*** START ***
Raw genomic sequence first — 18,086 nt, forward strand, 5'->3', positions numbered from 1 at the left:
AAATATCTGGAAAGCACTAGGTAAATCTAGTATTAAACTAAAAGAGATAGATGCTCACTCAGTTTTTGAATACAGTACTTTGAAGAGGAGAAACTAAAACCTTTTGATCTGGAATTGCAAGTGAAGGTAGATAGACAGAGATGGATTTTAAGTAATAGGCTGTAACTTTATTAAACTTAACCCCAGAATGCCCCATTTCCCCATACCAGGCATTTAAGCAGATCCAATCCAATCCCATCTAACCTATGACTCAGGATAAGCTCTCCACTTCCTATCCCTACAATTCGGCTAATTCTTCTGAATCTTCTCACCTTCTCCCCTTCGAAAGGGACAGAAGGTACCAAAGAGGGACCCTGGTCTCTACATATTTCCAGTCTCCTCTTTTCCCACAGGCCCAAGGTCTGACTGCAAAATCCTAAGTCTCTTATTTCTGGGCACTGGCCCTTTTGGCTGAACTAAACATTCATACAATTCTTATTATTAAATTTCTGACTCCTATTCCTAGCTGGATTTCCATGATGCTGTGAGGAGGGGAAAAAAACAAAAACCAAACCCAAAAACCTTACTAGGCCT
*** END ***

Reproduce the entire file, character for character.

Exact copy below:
Raw genomic sequence first — 18,086 nt, forward strand, 5'->3', positions numbered from 1 at the left:
AAATATCTGGAAAGCACTAGGTAAATCTAGTATTAAACTAAAAGAGATAGATGCTCACTCAGTTTTTGAATACAGTACTTTGAAGAGGAGAAACTAAAACCTTTTGATCTGGAATTGCAAGTGAAGGTAGATAGACAGAGATGGATTTTAAGTAATAGGCTGTAACTTTATTAAACTTAACCCCAGAATGCCCCATTTCCCCATACCAGGCATTTAAGCAGATCCAATCCAATCCCATCTAACCTATGACTCAGGATAAGCTCTCCACTTCCTATCCCTACAATTCGGCTAATTCTTCTGAATCTTCTCACCTTCTCCCCTTCGAAAGGGACAGAAGGTACCAAAGAGGGACCCTGGTCTCTACATATTTCCAGTCTCCTCTTTTCCCACAGGCCCAAGGTCTGACTGCAAAATCCTAAGTCTCTTATTTCTGGGCACTGGCCCTTTTGGCTGAACTAAACATTCATACAATTCTTATTATTAAATTTCTGACTCCTATTCCTAGCTGGATTTCCATGATGCTGTGAGGAGGGGAAAAAAACAAAAACCAAACCCAAAAACCTTACTAGGCCT